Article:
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Posted on 2013-12-31
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Last Modified: 2015-05-28
Is there a way I can compute the stack size of a fucntion in the middle of it

Example)

void func() {
   // declare some variables
   // do some processing
   // Calculate the stack size used so far

   // declare some more variables
   // Calculate the stack size again used so far
}

Does the compiler stores all the variables sequentially in the stack? 

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Question by:perlperl
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Kdo earned 500 total points
ID: 39749065
Hi perl,

The variables will be stored consecutively on the stack in the order that they are declared.  Depending on word size, compiler options, etc.  there may be padding between the items to align them on byte, word, superword, or other boundaries.


Kent
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by:käµfm³d 👽
ID: 39749083
@Kdo

The variables will be stored consecutively on the stack in the order that they are declared.
Is that accurate? I thought the compiler was free to rearrange allocations to prevent padding when possible. (Comp Org was a few years ago, and I wasn't the most attentive, so I may certainly be off-base!)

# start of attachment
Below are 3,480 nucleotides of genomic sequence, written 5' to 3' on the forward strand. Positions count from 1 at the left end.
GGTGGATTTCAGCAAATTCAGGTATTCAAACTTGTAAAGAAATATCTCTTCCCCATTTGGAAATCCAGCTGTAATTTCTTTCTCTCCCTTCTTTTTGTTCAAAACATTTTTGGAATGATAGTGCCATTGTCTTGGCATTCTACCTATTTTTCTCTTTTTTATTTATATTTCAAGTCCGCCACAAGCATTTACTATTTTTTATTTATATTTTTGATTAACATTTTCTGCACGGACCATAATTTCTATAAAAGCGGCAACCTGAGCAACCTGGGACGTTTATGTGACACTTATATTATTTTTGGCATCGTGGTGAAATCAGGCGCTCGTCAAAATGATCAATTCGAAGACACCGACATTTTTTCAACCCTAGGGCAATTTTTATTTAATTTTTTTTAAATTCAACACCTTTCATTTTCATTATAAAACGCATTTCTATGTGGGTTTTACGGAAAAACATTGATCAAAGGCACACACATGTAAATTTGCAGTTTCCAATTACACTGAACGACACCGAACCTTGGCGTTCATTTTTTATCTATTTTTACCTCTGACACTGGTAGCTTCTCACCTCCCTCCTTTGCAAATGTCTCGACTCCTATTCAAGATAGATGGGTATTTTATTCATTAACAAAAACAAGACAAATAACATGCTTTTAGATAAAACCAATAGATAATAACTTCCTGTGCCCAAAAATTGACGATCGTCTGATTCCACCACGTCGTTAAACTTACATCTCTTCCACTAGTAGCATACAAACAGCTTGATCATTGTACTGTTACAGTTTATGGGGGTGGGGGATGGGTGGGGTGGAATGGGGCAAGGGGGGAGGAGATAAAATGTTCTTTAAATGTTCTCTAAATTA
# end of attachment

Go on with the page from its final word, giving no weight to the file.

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by:Kdo
ID: 39749103
@kaufmed,

I don't know of a rule that requires the parameters to be on the stack in any given order.  That said, I'm not aware of any compiler rearranging the variables.  (They may exist.  I'd love to know.)  I have seen code that required the variables in declared order as the program used array overruns (instead of union/struct) to access adjacent items.

Kent
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Author Comment

by:perlperl
ID: 39785738
So the bottomline, there is no way to determine runtime the stack size due to compiler placement?
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by:Kdo
ID: 39785795
I don't know of a direct way.  You may be able to write some assembly code.

Or some odd trick like this:

int F (char *x)
{
  char Name[10];
  int x1, x2;
  float z;
  char buffer[100];

  if (x = =NULL)
    F(Name);
  else
    fprintf (stdout, "Stack entry is %d bytes\n", (int)(Name - x));
}

main ()
{
  F(NULL);
}
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Expert Comment

by:satsumo
ID: 39795463
Use braces to control scope, which controls stack allocation. You can get the size of variable by using addresses. Example:

void func (void)
{
    int numStackBytes;
    {
         // declare a bunch of variables
        {
             int topOfStack;
             numStackBytes = (((char *) &topOfStack) - ((char *) &numStackBytes)) - sizeof (numStackBytes);
        }
    }
}

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With this method it doesn't matter what order the compiler places the variables on the stack. Note that once you exit the innermost scope shown, topOfStack is out of scope and numStackBytes is still in scope.

You could also do this by writing some machine code to store the value of the stack pointer into a variable before and after the variables are allocated, but you still need to be certain of the scope. Be aware that on some processors, the stack grows downwards in memory.
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by:perlperl
ID: 39825344